Some Monday Items of Interest
Over at Tayari Jones’s blog, she talks about some of the bizarre choices black writers face when trying to get published. As an aside, I got an advance copy of her novel Silver Sparrow, review forthcoming, and the accompanying literature said, “When I first read Silver Sparrow by Tayari Jones, I was reminded of the great black women writers of our time,” and I wonder why the writer of the letter wasn’t simply reminded of the great writers of our time. Later, there’s a blurb from the Atlanta Journal Constitution that says, “One of the most important writers of her generation, able to stand confidently alongside such heralded young black authors as Edwidge Danticat, Colson Whitehead, and ZZ Packer.” Does that mean she can’t stand confidently alongside young writers who are not black? Curious.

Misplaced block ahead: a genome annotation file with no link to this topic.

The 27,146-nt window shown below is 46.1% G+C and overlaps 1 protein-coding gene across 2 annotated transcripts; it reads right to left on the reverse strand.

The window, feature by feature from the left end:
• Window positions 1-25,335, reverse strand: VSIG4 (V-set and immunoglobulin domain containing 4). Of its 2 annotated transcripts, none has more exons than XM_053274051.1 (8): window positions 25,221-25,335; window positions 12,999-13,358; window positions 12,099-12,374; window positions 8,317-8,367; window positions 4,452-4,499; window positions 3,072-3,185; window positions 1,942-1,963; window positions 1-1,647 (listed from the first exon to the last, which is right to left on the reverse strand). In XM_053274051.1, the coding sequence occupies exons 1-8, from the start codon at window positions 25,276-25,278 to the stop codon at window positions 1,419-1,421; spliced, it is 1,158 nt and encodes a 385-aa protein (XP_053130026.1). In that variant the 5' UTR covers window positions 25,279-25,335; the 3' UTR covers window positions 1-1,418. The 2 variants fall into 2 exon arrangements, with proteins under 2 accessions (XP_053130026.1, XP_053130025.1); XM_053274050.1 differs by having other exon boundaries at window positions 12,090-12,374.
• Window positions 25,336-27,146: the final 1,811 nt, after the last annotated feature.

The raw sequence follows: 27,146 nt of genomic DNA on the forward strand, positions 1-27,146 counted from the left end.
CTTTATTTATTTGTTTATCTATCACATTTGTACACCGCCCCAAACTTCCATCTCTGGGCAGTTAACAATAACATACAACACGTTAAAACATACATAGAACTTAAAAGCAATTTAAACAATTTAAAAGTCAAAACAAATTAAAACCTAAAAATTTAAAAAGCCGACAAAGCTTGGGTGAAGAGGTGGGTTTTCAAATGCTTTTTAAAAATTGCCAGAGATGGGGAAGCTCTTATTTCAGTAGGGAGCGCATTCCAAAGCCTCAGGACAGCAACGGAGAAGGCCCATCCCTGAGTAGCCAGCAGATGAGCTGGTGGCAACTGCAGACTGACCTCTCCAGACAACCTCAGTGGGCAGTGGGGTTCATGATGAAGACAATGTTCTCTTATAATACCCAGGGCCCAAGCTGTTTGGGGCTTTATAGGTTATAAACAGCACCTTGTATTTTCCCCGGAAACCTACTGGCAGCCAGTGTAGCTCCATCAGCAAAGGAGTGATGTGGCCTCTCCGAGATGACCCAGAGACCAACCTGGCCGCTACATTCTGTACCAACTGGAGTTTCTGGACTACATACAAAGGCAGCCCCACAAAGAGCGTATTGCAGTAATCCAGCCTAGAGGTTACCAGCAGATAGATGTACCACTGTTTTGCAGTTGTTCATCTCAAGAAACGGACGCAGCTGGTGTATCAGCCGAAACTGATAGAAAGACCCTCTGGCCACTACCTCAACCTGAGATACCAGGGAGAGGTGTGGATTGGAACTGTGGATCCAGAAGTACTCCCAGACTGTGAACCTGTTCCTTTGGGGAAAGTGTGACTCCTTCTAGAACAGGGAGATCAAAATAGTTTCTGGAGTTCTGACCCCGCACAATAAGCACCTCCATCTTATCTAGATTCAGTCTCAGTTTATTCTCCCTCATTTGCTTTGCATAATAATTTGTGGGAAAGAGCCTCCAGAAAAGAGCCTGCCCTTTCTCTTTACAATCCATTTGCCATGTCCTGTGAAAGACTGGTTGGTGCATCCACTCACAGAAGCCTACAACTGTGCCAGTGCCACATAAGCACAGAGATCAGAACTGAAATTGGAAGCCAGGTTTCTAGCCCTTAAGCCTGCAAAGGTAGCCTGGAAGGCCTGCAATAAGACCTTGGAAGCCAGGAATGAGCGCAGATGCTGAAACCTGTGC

It’s Black History Month. Here’s a roundup of movies about black history in one way or another.
Have you checked out the Journal of Universal Rejection?
This is a really interesting open letter from Claudia Rankine, post AWP.
The Lumberyard has a new online imprint, The Saw Mill.
Martin Amis doesn’t want to write children’s books. Shocking, I know.
Question: can critics and authors be friends?
Lendle allows Kindle users to share books. Finally.
I am really enjoying the Chick Litz blog, run by a group of really active undergraduates at Ball State. There’s a great community of young writers at Ball State who are involved in all sorts of interesting projects. They also have a Kickstarter to raise funds for a writer exchange they are doing with the University of Alabama, if you’re of a mind to contribute a dollar or ten.
Eileen Myles writes about being female for The Awl. The comments are “interesting” but her essay is brilliant.